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Thursday, March 7, 2013

First Aid Tips

Nose Bleeds

Nose bleeds occur when the gentle blood vessels inside the nose break. This could happen easily due to weather conditions, a strong blow or a chronic leaky nose. 

What to IMMEDIATELY do: Sit on a chair and lean your body forward. Pinch your nose closed right below its bridge, where the bone meets cartilage. Maintain pressure for 5-15 minutes. You can also use an ice pack to keep pressure.

Some suggest laying cold metal on the back of the neck or along the spine to narrow the blood vessels and stop the bleeding. For this method, any metal item will do, such as a table spoon, a coin or a key. And so it is advisable to keep a metal item in the freezer for just this case.

What NOT to do: Do not tilt your head back, as you may swallow the blood and it may enter your lungs.

When to seek medical aid: Contact a doctor if you aren't able to stop the bleeding after 20 minutes, or if there is no good reason for it, or if it is accompanied by headaches, dizziness, ringing in the ears or visual impairments.


Sprains may occur when the ligaments around the joints are over stretched. Sprains are often accompanied by bruises and swelling.

What to IMMEDIATELY do: On the first day, put ice on the injured area and change it every 20 minutes. Bandage the hurt area with an elastic bandage to keep the area from moving and don't move it for 24 hours. Afterwards heat the area to get the blood flowing again.

What NOT to do: Do not try to 'work through the pain', it will only get worse and you may end up doing further damage.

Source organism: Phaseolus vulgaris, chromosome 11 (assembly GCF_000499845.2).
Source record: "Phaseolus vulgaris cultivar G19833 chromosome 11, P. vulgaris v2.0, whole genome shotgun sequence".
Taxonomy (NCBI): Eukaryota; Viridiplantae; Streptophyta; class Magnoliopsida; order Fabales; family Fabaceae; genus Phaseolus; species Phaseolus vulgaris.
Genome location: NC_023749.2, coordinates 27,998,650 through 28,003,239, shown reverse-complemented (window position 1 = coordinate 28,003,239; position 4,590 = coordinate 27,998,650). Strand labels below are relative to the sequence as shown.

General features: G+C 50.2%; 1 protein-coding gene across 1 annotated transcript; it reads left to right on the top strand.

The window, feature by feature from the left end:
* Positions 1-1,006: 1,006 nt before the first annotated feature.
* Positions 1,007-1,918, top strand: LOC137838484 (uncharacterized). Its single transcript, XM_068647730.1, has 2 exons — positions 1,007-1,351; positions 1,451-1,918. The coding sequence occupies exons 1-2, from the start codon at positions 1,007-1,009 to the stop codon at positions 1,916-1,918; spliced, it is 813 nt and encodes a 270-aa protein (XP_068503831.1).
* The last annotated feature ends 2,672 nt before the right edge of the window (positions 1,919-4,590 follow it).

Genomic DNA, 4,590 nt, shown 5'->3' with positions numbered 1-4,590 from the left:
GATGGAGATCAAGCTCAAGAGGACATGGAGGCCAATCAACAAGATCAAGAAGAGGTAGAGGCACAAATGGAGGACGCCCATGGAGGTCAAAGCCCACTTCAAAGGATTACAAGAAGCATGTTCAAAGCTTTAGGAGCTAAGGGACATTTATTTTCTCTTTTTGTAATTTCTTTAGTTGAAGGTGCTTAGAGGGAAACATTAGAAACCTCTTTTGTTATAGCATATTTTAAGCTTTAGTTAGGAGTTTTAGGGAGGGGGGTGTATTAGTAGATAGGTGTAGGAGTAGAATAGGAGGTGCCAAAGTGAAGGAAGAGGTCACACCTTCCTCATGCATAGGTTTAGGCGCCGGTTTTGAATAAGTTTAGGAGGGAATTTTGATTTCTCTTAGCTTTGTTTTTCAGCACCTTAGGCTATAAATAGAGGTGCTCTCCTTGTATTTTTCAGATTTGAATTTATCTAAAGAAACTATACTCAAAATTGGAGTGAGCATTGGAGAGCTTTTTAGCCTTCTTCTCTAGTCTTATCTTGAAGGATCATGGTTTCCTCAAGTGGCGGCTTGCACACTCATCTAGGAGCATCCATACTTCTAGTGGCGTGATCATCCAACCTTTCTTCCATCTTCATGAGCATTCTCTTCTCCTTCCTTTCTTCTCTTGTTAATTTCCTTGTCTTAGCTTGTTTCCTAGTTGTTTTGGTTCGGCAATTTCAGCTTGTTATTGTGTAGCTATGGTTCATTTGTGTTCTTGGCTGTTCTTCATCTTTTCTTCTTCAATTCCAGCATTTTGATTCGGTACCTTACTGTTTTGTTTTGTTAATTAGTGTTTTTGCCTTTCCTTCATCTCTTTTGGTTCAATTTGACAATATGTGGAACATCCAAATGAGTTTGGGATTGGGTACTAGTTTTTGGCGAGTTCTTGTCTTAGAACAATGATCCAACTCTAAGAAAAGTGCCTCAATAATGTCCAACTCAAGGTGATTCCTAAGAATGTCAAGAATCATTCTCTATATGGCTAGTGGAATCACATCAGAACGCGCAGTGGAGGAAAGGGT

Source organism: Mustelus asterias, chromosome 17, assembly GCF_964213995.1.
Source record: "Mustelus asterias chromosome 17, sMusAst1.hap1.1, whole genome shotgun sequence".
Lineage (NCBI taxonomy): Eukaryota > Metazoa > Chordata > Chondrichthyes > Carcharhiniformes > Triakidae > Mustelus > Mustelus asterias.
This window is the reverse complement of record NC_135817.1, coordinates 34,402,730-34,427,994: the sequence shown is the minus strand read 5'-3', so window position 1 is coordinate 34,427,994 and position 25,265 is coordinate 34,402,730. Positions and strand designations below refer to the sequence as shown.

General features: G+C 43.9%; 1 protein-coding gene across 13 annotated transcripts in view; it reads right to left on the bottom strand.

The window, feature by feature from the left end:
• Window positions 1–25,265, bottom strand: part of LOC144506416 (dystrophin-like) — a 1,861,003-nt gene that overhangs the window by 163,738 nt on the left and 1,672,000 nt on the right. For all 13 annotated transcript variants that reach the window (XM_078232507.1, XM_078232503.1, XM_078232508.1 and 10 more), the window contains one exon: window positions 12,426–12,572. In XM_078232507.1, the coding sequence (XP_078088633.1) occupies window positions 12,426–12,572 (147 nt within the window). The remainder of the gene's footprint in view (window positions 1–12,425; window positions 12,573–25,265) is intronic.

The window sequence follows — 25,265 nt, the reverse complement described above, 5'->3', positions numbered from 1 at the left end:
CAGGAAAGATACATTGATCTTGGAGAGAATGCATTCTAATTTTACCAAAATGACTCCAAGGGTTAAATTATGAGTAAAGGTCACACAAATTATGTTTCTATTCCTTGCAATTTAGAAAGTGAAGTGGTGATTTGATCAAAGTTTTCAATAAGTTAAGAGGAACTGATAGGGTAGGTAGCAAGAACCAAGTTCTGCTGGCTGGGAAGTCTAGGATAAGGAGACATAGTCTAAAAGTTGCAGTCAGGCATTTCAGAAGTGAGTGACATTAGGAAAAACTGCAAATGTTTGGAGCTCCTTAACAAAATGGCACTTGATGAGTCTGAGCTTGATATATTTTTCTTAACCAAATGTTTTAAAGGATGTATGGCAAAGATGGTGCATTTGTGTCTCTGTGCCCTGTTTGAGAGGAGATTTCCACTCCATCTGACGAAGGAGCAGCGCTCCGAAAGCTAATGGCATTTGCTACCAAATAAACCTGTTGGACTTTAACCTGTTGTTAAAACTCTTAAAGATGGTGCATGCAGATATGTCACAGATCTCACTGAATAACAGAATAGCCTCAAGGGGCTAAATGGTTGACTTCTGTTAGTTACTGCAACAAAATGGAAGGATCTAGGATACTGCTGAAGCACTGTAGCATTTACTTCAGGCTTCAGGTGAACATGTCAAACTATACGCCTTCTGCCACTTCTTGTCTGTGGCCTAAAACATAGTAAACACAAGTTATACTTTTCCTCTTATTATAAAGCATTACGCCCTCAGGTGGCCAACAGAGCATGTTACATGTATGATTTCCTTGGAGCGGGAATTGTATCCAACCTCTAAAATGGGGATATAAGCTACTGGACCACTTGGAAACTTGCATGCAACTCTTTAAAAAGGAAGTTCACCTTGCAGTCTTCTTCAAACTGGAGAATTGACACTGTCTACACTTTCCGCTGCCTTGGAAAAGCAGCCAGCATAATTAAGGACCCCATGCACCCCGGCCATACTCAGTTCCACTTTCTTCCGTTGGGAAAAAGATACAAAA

When to see medical aid: If the problem doesn't get better within a few days, go to a doctor.


First degree burns can cause redness of the skin. 2nd degree burns may cause blisters and 3rd degree burns may cause blackened skin and damaged deep tissues.

What to IMMEDIATELY do: When it is a 1st or 2nd degree burn, put it under flowing cool water or put wet towels on the area.

Common house-hold treatments to reduce pain: A soaked teabag will bring about immediate relief, oweing to the healing qualities of Tanins, which are known as tissue shrinkers. 

Soak a bag of tea in cold water, and then put on the skin. These are also a great solution for sun burns.

Uncooked potato: Take off the shell of an uncooked potato, cut it into slices and put on the burnt area, so the liquid coming out of the potato will calm down the burn.

Vinegar: In case of a light burn, white vinegar or apple vinegar will do the work. Pour a little vinegar on a cloth towel and put on the burn for a while, the vinegar will disinfect the area and will stop the wound from becoming infected.

What NOT to do: Don't put ice on big burns. Ice may damage the skin or make the injury worse. You cannot use antibiotics or butter either.

When to seek medical aid: If these are 3rd degree burns, or electrical or chemical burns.

Open Wounds

Open wounds in the skin need to be quickly treated to prevent infection.
What to IMMEDIATELY do: Place  a strip of gaza on the wound and applydirect pressure to stop the bleeding. If these are minor cuts and scrapes, wash with water and soap and smear a thin layer on vaselin or antibiotic cream, and cover with a band-aid or bandage.

What NOT to do: Do not wash nor put a regular cream on a large, deep or very bloody injury. Instead go seek medic aid.